This fourth post of the week-long series in honor of Women’s History Month is devoted to women in the world of dance.
Mama Snail drew this postcard at a flamenco show in Sevilla, Spain
I shared this postcard and Josephine Baker’s inspiring story in the Black History Month post in February, but you don’t mind if we worship her again, do you?
Josephine Baker was the first black woman to star in a major motion picture (Zouzou 1934), to integrate an American concert hall, and to become a world-famous entertainer.
Born in St. Louis in 1906, at the age of eight, Josephine Baker endured abuse as a domestic servant. At twelve, she dropped out of school, living in cardboard shelters and scavenging food from garbage cans. At thirteen, she married a Pullman porter. The unhappy marriage didn’t last long and things brightened when she was fifteen and her street corner dancing won her recruitment into a vaudeville show. She had another short-lived marriage as of 1921, when she became Mrs. Baker. After the divorce, she kept Baker as her last name to maintain consistency, as her career was taking off. Upon hitting New York City in the Harlem Renaissance, she became “the highest-paid chorus girl in vaudeville.” In 1925, it was on to Paris where she became a one-woman show, banana skirt, pet cheetah and all.
In 1937, Baker married a Frenchman (a Jew) and became a French citizen. Throughout WWII, she supplied information to the French Resistance, harbored refugees, and obtained others visas and passports. After the war she performed at Buchenwald for the liberated prisoners who were too frail to be moved.
When performing back in the United States in the 1950′s, she insisted upon integrated audiences, playing a large part in desegregating shows in Las Vegas. Active with the NAACP, Baker spoke at the March on Washington in 1963. After Martin Luther King Jr.’s assassination, Coretta Scott King asked Baker if she would take Dr. King’s leadership position. Baker considered the prospect, but ultimately replied that her twelve adopted children were”too young to lose their mother.” Her children were from all over the world. She called them the “Rainbow Tribe.”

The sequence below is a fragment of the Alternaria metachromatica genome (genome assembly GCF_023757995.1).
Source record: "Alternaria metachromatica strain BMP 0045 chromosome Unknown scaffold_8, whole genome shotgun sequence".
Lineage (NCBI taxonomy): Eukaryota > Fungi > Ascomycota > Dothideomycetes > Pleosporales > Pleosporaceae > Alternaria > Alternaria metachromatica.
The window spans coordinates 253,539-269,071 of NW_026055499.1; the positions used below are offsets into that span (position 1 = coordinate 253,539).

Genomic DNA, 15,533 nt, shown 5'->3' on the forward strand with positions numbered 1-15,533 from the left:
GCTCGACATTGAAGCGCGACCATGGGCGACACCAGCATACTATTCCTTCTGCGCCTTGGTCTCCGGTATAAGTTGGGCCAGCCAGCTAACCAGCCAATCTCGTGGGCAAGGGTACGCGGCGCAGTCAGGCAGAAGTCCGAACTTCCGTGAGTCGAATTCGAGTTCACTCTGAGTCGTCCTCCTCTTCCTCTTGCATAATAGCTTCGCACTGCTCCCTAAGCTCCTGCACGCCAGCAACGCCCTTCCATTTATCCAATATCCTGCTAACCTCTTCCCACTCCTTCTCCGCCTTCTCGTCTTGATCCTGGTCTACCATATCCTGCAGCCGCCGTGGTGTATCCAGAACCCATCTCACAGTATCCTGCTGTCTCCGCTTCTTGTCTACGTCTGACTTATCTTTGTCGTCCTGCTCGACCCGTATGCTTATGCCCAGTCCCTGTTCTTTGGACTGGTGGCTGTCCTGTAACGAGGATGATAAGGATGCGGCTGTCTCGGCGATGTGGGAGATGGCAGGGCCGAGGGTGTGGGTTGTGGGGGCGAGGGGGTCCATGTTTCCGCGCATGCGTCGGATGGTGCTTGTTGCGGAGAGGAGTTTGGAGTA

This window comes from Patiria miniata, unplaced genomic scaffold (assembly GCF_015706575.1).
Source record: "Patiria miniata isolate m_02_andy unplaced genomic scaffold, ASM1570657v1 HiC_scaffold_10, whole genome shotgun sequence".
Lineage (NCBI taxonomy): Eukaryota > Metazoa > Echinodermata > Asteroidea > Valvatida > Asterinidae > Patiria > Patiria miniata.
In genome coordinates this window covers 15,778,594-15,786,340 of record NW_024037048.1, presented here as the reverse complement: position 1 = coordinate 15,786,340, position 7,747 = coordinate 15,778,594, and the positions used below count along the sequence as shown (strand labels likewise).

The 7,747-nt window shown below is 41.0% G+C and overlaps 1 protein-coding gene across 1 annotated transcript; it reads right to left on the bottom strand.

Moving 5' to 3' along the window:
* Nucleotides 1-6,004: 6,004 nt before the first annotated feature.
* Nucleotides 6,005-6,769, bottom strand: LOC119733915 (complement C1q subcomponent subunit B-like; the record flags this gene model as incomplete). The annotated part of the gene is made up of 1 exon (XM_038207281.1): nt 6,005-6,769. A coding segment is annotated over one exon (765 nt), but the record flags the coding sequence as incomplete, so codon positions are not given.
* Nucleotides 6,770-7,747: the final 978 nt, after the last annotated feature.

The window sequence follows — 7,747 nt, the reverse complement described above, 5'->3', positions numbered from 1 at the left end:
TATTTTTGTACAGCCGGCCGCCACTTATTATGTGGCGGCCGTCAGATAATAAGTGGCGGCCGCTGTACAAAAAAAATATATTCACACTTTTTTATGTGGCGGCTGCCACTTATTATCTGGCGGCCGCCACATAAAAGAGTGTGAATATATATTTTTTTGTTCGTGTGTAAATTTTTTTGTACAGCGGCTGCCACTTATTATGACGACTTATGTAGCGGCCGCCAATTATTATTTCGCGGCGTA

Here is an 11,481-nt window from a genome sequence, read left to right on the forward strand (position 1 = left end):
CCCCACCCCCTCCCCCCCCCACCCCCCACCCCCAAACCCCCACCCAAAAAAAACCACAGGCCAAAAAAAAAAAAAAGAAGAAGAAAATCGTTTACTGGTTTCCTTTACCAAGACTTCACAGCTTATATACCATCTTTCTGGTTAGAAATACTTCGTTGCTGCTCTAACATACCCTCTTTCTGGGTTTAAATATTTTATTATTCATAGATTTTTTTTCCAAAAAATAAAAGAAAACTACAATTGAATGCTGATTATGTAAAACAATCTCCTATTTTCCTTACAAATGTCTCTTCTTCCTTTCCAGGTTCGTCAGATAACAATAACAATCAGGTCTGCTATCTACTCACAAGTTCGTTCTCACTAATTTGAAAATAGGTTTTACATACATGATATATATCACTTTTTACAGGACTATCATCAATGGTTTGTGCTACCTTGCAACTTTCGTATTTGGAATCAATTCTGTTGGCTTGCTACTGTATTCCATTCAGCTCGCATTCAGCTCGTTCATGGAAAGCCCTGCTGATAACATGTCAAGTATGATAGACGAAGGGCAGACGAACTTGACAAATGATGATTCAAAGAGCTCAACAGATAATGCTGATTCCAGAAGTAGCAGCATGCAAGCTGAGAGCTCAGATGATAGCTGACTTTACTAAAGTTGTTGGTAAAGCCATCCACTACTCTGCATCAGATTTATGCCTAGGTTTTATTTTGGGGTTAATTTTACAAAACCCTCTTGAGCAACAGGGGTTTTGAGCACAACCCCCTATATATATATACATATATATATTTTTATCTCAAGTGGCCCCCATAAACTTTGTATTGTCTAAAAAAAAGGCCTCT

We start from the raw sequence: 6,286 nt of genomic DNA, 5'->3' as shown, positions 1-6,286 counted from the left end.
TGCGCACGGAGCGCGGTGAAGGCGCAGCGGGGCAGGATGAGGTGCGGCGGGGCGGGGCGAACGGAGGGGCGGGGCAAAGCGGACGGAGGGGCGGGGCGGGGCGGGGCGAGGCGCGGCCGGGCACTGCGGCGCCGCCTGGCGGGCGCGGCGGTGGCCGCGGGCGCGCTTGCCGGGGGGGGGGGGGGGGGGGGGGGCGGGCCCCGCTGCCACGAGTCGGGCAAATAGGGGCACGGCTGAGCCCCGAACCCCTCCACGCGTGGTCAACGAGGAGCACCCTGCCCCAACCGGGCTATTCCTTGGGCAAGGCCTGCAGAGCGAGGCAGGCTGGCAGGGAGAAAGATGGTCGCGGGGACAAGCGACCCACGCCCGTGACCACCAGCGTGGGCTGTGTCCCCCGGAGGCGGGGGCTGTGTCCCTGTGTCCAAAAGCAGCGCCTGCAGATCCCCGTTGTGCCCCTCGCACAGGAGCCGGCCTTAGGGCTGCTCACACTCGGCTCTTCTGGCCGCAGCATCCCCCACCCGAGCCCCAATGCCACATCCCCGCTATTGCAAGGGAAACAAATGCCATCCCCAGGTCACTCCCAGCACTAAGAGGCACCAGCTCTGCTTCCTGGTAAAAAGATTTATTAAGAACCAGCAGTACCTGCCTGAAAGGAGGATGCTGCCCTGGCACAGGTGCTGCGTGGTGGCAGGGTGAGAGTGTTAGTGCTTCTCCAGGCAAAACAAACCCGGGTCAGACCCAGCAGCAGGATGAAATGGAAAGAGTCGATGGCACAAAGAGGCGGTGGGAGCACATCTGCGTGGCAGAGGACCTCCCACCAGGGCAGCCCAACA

Never widely accepted in the States before the Civil Rights Movement, in 1973, Baker finally opened at Carnegie Hall to a standing ovation. Back in Paris in 1975, she performed a retrospective show celebrating her fifty years in show biz. Financed by her long-time supporter Princess Grace along with Prince Rainier and Jacqueline Kennedy Onassis, opening-night admirers included Sophia Loren, Mick Jagger, Diana Ross, and Liza Minnelli. Four days later, Baker was found in a coma, lying in her bed among newspapers with glowing reviews of her show. She died shortly after. Upon her funeral, Josephine Baker locked up the streets of Paris one more time.
Cyd Charisse with Fred Astaire
Cyd Charisse was born Tula Ellice Finklea in Amarillo, Texas in 1922. Her nickname became “Sid” because her brother could not pronounce “sis.” She contracted polio as a young child, and her father, a balletomane (some accounts say secretly, suggesting he was a closeted gay man), thought she could take dance lessons to regain her strength. She began these lessons at age six. During an extended family vacation to Los Angeles when Sid was twelve, she began studying ballet with the acclaimed dancer and choreographer Adolph Bolm and another former member of the Ballets Russes, Bronislava Nijinska, Vaslav Nijinsky’s sister. She also studied with a handsome young dancer named Nico Charisse.
At age fourteen, Sid was accepted to the training school of the Ballet Russe de Monte Carlo–the Ballets Russes under Colonel Wassily de Basil after Sergei Diaghilev’s passing. Upon a visit to the school, de Basil noticed her and invited her to join the touring company. On tour, Sid Finklea became “Felia Siderova” and then “Maria Istomina.” When the show was in France, “Istomina” reconnected with her old teacher Nico Charisse. They eloped in Paris in 1939 when our heroine was seventeen. (After their divorce in 1947, Charisse kept her new last name, but married big band singer Tony Martin, with whom she remained for the rest of her life.)
With the outbreak of World War II, Sid Charisse moved back to Los Angeles. Ballet Russe de Monte Carlo star David Lichine, who’d become a choreographer for Hollywood musicals, offered her a dance role in 1943’s “Something to Shout About” by Columbia Pictures, for which she used the name Lily Norwood. MGM choreographer Robert Alton, who’d discovered Gene Kelly, took notice. Alton set her up in a brief routine with Fred Astaire in 1945’s “Ziegfeld Follies.” The performance won her a seven-year contract with MGM where she was the resident ballet dancer and became known as Cyd Charise. In 1946, she went onto her first speaking part alongside Judy Garland in “The Harvey Girls.” She would appear in about forty films and some of Hollywood’s most magical dance sequences over the course of a career spanning nearly fifty years. She passed away in 2008, after receiving the American National Medal of the Arts and Humanities.
Cyd Charise’s story brings me to tomorrow’s Women’s History Month post: Women in Film. See you then!